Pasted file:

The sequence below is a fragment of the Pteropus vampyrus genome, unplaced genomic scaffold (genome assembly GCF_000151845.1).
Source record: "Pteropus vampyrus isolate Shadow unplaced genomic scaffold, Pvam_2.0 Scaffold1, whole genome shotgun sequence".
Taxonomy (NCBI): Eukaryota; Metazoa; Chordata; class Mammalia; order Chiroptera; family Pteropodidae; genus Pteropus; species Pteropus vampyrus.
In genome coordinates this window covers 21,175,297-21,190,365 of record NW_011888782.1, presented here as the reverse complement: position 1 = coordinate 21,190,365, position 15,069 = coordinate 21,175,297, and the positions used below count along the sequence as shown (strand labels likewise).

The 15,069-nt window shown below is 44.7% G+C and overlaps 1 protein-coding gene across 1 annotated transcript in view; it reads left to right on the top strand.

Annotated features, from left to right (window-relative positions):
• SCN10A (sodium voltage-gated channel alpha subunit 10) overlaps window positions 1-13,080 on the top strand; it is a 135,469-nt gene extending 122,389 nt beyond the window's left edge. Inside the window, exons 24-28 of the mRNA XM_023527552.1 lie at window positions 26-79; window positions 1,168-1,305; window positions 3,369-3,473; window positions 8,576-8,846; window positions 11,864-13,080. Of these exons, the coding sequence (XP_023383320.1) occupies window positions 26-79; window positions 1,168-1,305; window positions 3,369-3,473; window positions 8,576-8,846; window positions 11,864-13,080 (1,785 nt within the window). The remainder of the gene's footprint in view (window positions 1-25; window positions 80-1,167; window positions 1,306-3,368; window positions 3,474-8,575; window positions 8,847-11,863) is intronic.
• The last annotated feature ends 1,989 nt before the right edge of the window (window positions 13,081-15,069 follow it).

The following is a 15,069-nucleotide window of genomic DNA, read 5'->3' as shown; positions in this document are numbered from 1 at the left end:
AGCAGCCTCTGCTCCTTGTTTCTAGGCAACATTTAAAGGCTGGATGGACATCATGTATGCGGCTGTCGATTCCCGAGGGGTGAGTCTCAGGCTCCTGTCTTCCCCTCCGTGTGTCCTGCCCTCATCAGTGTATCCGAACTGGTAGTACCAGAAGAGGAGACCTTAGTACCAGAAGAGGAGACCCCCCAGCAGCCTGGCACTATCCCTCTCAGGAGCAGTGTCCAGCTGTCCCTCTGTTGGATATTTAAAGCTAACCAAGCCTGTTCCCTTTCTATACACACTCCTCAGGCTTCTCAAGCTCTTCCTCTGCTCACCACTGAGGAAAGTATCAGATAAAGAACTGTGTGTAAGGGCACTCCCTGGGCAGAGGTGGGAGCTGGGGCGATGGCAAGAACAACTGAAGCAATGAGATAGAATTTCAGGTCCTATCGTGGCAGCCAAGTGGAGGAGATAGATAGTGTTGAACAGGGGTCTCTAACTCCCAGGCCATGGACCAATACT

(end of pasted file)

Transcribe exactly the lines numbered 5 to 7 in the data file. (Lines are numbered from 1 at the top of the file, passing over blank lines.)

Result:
The 15,069-nt window shown below is 44.7% G+C and overlaps 1 protein-coding gene across 1 annotated transcript in view; it reads left to right on the top strand.

Annotated features, from left to right (window-relative positions):
• SCN10A (sodium voltage-gated channel alpha subunit 10) overlaps window positions 1-13,080 on the top strand; it is a 135,469-nt gene extending 122,389 nt beyond the window's left edge. Inside the window, exons 24-28 of the mRNA XM_023527552.1 lie at window positions 26-79; window positions 1,168-1,305; window positions 3,369-3,473; window positions 8,576-8,846; window positions 11,864-13,080. Of these exons, the coding sequence (XP_023383320.1) occupies window positions 26-79; window positions 1,168-1,305; window positions 3,369-3,473; window positions 8,576-8,846; window positions 11,864-13,080 (1,785 nt within the window). The remainder of the gene's footprint in view (window positions 1-25; window positions 80-1,167; window positions 1,306-3,368; window positions 3,474-8,575; window positions 8,847-11,863) is intronic.